Have we become too productive?
Tim Jackson thinks so. The professor of sustainable development at the University of Surrey and the author of Prosperity Without Growth: Economics for a Finite Planet wrote an editorial in the New York Times arguing that it’s time to stop working so hard.
Productivity — the amount of output delivered per hour of work in the economy — is often viewed as the engine of progress in modern capitalist economies. Output is everything. Time is money. The quest for increased productivity occupies reams of academic literature and haunts the waking hours of C.E.O.’s and finance ministers. Perhaps forgivably so: our ability to generate more output with fewer people has lifted our lives out of drudgery and delivered us a cornucopia of material wealth.
But the relentless drive for productivity may also have some natural limits. Ever-increasing productivity means that if our economies don’t continue to expand, we risk putting people out of work. If more is possible each passing year with each working hour, then either output has to increase or else there is less work to go around. Like it or not, we find ourselves hooked on growth.
Jackson argues there are a few sectors where efficiency and productivity are blatantly detrimental: education, healthcare, craft and culture.
It is the accuracy and detail inherent in crafted goods that endows them with lasting value. It is the time and attention paid by the carpenter, the seamstress and the tailor that makes this detail possible. The same is true of the cultural sector: it is the time spent practicing, rehearsing and performing that gives music, for instance, its enduring appeal. What — aside from meaningless noise — would be gained by asking the New York Philharmonic to play Beethoven’s Ninth Symphony faster and faster each year?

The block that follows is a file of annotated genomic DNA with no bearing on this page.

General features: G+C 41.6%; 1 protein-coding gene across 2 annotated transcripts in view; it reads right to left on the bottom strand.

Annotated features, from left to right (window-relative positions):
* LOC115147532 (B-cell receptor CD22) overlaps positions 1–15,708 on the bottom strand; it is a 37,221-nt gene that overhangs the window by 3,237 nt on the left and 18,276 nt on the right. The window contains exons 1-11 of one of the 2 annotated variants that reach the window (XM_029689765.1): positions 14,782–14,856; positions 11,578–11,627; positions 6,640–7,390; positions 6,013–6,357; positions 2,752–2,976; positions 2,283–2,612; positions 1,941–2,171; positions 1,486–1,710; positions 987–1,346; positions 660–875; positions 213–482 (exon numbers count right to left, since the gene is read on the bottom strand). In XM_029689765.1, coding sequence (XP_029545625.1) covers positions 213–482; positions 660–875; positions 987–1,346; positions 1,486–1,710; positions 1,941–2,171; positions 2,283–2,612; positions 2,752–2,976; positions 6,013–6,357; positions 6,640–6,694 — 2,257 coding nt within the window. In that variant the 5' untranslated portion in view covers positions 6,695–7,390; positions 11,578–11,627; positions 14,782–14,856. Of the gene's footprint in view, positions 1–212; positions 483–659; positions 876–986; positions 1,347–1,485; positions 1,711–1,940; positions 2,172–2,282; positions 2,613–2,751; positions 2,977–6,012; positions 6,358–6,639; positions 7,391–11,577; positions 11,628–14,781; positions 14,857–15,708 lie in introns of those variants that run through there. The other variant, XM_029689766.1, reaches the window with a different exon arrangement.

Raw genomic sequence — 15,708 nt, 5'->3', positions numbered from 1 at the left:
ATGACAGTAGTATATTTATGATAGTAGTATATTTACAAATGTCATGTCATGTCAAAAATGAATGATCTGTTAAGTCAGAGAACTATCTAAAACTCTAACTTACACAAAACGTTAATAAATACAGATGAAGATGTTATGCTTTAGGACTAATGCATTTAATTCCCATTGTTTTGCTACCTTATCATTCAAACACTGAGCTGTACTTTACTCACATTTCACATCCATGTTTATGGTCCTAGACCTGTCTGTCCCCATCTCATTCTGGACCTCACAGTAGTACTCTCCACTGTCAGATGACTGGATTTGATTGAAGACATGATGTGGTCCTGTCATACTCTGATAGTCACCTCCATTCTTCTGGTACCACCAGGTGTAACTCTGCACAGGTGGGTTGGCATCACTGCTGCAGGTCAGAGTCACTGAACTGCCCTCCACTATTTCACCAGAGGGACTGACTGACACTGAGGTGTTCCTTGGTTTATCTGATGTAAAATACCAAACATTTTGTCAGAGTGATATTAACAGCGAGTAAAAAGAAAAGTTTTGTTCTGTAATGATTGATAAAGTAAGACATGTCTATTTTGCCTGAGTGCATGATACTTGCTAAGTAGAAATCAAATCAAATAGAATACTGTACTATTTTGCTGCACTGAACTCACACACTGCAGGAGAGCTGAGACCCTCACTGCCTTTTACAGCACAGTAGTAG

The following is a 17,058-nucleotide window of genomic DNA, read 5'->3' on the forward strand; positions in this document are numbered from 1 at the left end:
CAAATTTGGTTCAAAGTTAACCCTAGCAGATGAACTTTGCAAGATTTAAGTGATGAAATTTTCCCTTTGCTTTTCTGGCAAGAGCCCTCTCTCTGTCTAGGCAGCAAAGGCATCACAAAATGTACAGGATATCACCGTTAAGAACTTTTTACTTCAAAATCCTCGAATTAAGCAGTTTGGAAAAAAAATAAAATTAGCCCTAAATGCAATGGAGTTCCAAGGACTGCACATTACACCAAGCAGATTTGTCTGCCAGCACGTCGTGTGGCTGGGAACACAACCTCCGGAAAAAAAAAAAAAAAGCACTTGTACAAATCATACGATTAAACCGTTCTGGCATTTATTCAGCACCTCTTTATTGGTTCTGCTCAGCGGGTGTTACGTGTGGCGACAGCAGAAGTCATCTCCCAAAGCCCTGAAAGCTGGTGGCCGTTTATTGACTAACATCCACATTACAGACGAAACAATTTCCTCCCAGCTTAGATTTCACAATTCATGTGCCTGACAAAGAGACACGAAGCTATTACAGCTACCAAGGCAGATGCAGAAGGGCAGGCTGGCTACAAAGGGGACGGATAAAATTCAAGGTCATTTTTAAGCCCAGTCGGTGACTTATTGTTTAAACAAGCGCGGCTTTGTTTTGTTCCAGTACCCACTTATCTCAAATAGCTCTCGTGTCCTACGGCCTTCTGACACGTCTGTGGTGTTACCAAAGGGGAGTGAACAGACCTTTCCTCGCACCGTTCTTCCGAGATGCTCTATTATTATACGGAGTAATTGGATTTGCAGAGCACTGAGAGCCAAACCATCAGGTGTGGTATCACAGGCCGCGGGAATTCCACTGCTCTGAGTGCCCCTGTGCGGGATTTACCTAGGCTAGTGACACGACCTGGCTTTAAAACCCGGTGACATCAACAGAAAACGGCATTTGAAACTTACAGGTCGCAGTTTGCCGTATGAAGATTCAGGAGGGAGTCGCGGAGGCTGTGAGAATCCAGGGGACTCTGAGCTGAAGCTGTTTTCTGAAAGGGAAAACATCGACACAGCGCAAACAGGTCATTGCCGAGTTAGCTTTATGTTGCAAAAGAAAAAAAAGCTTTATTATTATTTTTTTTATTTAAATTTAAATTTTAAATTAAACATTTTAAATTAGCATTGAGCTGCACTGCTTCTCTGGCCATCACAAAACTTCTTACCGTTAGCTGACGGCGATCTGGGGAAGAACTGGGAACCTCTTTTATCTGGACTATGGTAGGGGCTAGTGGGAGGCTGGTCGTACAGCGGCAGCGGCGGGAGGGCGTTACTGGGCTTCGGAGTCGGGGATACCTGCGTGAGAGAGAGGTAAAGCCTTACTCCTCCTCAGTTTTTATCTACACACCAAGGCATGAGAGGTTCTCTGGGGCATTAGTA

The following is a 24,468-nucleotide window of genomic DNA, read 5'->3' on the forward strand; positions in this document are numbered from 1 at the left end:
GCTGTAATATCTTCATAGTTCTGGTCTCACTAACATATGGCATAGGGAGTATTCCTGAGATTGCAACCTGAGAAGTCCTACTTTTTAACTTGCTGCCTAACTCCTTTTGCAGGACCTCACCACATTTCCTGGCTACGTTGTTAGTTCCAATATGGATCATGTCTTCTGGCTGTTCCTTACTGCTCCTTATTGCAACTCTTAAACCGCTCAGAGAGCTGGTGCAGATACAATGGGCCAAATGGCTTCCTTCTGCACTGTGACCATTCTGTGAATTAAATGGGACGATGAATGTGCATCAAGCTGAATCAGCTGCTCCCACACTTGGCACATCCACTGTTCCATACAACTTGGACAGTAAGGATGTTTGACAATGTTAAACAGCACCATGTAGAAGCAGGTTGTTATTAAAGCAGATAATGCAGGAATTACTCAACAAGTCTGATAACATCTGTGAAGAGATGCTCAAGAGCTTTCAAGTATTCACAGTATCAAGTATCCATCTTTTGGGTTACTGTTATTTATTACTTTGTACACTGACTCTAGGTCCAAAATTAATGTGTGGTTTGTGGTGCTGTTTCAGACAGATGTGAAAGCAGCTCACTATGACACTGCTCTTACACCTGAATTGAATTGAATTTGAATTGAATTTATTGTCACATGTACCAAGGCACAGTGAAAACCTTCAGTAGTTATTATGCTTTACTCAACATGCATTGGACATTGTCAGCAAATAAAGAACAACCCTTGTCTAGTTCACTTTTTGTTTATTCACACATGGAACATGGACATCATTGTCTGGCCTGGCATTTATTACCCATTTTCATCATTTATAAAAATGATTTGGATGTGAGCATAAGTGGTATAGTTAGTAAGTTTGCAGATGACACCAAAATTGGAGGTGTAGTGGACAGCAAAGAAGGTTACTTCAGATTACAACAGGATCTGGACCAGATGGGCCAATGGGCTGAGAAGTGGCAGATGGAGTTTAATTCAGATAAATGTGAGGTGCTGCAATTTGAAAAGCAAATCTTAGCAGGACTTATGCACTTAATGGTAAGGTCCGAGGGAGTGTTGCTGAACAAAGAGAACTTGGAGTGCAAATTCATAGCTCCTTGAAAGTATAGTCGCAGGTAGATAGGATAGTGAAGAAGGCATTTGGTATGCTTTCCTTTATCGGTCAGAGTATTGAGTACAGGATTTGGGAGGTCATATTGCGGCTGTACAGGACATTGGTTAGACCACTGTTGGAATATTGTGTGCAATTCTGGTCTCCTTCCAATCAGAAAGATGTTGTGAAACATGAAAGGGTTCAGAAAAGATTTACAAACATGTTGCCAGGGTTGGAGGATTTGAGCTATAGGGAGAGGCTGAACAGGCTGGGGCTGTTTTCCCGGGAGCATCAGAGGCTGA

While asking musicians to play faster is obviously a ludicrous form of efficiency, the classical music industry does have other, more complex problems. It is often beset with heated contract negotiations, as musicians fight for better pay while orchestras try to balance the budget. Are they striving to be too productive? Are they pursuing an unattainable level of growth? Or are they simply trying to do the best they can with what they have?
Some of the most efficient and productive people I know are artists. Some make incredible use of limited resources, or even use other people’s cast-offs to create beautiful new works. I know painters who churn out a new work every day, almost compulsively.
So when is efficiency and productivity good for art, and when should it be dismissed?